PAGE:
Enjoy the view! Whether by car or by foot, by water or by bike, you can’t beat our rural scenery.
Knee-high by the fourth of July – cornfields transform the landscape. Stray from the towpath trail to visit Bolivar Dam, where fishing is at its best right below the spillway.
Traverse our rolling hills, some of which are actually levees, protecting homes in Bolivar, Zoar and Atwood.
Look up – towering trees are a refuge for wildlife – including our ever expanding population of bald eagles.
Farmland, woodlands, wetlands – get a sense of country life – streaming past your window, just outside the city.
Remember to stop and visit with the locals – produce stands pop up where you’d least expect – always worth a stop to chat.
Any season, rain or shine, you’ll find friendly folks and a view that can’t be beat.
And as we famously tell our kids from the moment they begin to drive until the day they leave our nests: Watch out for deer!
The unique village of Bolivar harkens back to the 1800’s. Bolivar was originally settled as a canal town, and still has the historic buildings downtown to prove it, many of which are being revitalized.
Cute shops and businesses are located downtown, and it’s worth the drive or bike ride around the village to see how the old architecture fits in with newer homes. Bolivar is home to an annual Strawberry Festival each June, and the Bolivar Main Street Renaissance group holds other festivals throughout the year, including Christmas on the Canal in late November.
Fort Laurens, the only revolutionary war fort in the state of Ohio, is located in Bolivar. The museum showcases artifacts from the 1778 fort, and a large park area with picnic facilities is on the grounds. Be sure to visit the Tomb of the Unknown Soldier before picking up the Towpath Trail here!
Glimpses of history can be found everywhere – sometimes when you least expect it!
From old photos in local establishments, to the establishments themselves, bask in an era long gone.
The village of Zoar is home to the Ohio History Connection’s site, featuring museums in the original Zoar Society buildings. Tour these and the public garden in the center of the historic district for a look at how the village founders lived their communal life.
Guided tours are available from April through October when you stop at the Zoar Store. Or visit the village during Harvest Festival (August) or Christmas in Zoar (December) for period demonstrations, crafters and entertainment.
Zoar is unique in the fact that many of the historic buildings from the 1800’s are private residences and businesses. Antique shops, a chandlery, primitives, a cannery and bed & breakfasts call Zoar home.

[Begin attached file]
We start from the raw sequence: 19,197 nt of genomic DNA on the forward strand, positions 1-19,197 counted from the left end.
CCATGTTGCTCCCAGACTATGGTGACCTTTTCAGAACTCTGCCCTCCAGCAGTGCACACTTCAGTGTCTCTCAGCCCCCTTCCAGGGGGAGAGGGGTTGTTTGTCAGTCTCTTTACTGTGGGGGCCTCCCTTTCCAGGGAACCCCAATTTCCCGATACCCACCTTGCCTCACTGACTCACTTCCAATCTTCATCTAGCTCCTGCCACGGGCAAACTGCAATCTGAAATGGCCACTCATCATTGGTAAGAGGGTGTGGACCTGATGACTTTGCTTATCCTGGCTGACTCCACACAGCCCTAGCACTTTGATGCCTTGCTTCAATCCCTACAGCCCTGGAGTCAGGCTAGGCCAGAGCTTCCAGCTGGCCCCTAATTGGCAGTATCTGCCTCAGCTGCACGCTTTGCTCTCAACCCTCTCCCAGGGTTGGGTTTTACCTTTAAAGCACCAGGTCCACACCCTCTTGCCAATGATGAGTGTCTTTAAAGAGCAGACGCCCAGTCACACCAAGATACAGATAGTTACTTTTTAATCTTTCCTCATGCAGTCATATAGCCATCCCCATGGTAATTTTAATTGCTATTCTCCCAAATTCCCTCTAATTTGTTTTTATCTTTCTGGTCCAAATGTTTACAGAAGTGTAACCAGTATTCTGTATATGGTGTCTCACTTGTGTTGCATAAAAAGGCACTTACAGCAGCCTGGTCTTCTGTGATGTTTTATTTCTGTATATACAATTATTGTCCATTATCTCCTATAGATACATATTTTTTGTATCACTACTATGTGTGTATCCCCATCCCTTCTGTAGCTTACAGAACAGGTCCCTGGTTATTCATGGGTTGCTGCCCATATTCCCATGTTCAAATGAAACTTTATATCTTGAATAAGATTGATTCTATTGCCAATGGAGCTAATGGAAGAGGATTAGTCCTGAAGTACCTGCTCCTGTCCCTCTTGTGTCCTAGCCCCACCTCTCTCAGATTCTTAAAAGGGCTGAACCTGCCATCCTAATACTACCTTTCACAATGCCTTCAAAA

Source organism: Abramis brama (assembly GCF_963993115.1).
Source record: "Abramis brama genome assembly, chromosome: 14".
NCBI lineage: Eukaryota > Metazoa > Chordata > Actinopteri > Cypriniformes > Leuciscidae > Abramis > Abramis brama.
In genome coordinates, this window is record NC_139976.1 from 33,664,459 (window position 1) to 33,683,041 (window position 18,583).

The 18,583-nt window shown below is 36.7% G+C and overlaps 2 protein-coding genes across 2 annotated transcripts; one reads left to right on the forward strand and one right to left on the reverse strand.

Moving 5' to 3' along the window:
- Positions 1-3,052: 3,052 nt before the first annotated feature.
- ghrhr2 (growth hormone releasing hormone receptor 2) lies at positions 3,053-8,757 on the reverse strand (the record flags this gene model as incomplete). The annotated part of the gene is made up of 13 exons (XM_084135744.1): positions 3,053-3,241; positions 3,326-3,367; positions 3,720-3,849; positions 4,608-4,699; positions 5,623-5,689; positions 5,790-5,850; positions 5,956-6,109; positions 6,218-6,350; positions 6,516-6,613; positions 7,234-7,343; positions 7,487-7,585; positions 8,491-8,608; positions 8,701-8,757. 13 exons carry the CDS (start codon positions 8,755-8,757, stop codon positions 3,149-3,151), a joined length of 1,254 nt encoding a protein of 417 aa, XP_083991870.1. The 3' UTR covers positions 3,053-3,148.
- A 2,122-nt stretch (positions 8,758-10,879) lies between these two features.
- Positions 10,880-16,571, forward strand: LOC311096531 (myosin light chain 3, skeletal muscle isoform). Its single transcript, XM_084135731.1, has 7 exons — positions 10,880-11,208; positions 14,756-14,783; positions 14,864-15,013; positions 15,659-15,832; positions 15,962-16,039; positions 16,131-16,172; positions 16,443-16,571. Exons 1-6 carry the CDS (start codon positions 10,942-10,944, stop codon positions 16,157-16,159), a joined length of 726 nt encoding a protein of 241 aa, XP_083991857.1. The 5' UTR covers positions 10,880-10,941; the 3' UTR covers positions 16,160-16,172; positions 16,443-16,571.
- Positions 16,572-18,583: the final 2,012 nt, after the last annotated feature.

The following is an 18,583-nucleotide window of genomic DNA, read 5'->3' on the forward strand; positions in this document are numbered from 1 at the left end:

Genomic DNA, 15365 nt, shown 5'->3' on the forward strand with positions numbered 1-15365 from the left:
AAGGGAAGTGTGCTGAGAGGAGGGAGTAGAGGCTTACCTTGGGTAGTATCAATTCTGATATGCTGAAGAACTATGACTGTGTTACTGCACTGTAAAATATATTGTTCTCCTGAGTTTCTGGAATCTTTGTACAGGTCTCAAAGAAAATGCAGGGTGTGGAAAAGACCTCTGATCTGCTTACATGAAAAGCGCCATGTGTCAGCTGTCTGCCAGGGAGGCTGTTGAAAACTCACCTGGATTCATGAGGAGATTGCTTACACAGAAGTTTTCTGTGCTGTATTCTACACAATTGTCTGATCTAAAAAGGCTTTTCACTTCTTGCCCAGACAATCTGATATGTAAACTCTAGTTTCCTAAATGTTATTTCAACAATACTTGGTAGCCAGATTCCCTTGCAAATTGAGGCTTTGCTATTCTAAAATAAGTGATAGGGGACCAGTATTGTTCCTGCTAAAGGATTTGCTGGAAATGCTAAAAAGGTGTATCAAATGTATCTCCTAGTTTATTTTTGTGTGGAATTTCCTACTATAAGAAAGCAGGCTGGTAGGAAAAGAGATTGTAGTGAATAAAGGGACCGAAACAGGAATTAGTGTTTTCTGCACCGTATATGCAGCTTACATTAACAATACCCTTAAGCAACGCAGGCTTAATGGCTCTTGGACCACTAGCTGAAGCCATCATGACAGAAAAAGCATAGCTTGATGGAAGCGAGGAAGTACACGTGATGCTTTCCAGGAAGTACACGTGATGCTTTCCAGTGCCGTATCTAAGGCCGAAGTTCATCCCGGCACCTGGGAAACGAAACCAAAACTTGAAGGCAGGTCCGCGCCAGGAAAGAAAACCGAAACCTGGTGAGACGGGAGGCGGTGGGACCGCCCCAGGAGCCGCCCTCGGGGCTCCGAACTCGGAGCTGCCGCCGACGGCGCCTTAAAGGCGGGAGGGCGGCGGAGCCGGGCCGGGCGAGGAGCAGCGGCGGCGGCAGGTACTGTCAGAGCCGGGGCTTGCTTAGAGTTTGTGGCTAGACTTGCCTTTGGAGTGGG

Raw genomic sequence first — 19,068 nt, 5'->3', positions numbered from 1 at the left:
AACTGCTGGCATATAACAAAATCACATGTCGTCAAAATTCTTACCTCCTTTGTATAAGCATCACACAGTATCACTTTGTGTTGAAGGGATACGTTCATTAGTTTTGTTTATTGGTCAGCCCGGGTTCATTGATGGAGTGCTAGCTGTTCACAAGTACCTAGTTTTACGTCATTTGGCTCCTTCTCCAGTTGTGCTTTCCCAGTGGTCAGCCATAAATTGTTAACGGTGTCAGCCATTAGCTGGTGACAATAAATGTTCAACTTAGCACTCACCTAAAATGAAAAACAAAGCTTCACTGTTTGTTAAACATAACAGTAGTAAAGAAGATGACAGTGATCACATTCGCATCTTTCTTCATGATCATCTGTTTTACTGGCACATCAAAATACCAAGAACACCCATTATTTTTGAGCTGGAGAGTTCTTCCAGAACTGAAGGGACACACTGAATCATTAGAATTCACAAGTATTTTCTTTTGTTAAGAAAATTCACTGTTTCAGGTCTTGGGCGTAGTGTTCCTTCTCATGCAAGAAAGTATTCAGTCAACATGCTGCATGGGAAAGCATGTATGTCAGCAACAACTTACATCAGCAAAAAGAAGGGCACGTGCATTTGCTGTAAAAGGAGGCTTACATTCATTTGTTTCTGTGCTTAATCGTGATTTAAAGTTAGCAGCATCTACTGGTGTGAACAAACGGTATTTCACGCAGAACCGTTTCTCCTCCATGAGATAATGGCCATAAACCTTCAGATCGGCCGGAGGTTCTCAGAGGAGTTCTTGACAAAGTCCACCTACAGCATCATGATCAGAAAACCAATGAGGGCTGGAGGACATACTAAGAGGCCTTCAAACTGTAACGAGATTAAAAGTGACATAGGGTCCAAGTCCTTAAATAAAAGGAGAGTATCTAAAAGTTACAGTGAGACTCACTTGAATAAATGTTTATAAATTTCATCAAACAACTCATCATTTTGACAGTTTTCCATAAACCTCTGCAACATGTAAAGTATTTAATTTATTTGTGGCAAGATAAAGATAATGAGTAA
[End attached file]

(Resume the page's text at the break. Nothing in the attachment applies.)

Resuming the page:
Visit Zoar Community Association (site manager) for information and local events.
Take Exit 93 to travel by foot or by bike on the Ohio and Erie Canalway Towpath Trail! You can pick up the trail in Bolivar, with your excursion taking you over top of I-77, leading to the wetlands of Zoar Lake and beyond.
Follow the old canal path for nature in its splendor, any time of year. Bird watching and wildlife abound, and picnic areas can be found throughout. Many local eateries will pack up your lunch for your sojourn, just ask!
Remember to bring a camera to capture the ruins of an old dam or structure. From the local wildlife, including bald eagles, to the old iron bridges, you’ll find surprises at every turn!
You can also enjoy towpath views from your automobile – just follow the posted signs for America’s Byway.
Be sure to stop and visit with the friendly people in the community – we know you’ll have an adventure to talk about for years to come!
Explore behind the scenes!
From car to water in just a few minutes! Paddle or float down the Tuscarawas River, with the only sounds being the swoosh of water amid the songs of birds and crickets. Plenty of old ruins to be seen along the way!
River canoe or tubing rides are available at NTR Canoe Livery in Bolivar, with multiple excursion lengths to choose from.
Just over the levee in Zoar Village lies a hidden treasure: Zoar Wetland Arboretum.
The natural wetland ecosystem is comprised of a 30 acre shallow marsh and 50 acres of woodland. Volunteers maintain two miles of trails and various interpretive features, including the remains of an old Zoarite dam.
In addition to fun events like the annual poker paddle and scheduled guided nature walks throughout the year, the Wetland is also a Geocaching site. Visitors have been setting and finding hidden caches for several years.
Questing was set up in 2014, offering a set of clues to follow through the wetland to discover the stories that make it special.
A large picnic shelter overlooks the marsh, and sits atop what was once the Zoar Brewery. You can see inside the old rathskeller with a short walk below the shelter. Work to repair the area and showcase newly unearthed artifacts is currently underway.
Zoar Wetland is open year round from dawn to dusk. Parking is available at the picnic shelter.
Visit www.zoarwetland.org for more info.